How Rural Towns Succeeded in Keeping Amtrak's Southwest Chief Running
Jesse Paul reports that a "group of small, sleepy towns in Kansas, Colorado and New Mexico banded together in the past three years after Amtrak warned it might be forced to end the Chief's iconic service through their communities."
The warning came with a $200 million price tag for track repairs on the Burlington Northern Santa Fe line that runs the Amtrak route. In the unlikely event of that funding materializing, "officials were plotting to reroute the beloved Chicago-to-Los Angeles train into Oklahoma and Texas," according to Paul.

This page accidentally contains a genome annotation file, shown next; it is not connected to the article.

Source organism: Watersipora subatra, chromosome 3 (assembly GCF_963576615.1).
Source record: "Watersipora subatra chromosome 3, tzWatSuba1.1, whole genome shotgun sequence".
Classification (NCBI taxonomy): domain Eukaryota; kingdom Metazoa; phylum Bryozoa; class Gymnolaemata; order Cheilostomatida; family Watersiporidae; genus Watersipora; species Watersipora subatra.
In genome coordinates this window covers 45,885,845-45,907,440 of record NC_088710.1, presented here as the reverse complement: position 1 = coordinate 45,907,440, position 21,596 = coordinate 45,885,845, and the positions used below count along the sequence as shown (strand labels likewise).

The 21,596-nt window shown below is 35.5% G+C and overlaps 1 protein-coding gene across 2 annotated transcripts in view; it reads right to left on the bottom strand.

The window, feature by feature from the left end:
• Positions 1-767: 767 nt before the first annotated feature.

A coordinated effort between rural towns in Colorado, Kansas, and New Mexico, worked, however, by "began pressing their state governments, digging into their pockets and applying for millions of federal grant dollars to prevent the line from leaving for better track."
And in the past few months, the miracle seems to have taken hold, as a $15 million federal grant came through in October, making it the the second such grant in two years. That means "the train will keep rumbling through the foreseeable future," according to Paul.
The article includes anecdotes from residents of the cities along the Southwest Chief line, as well as some data about the economic significance of Amtrak lines in rural communities. In some places, for instance, Amtrak is the only form of public transportation.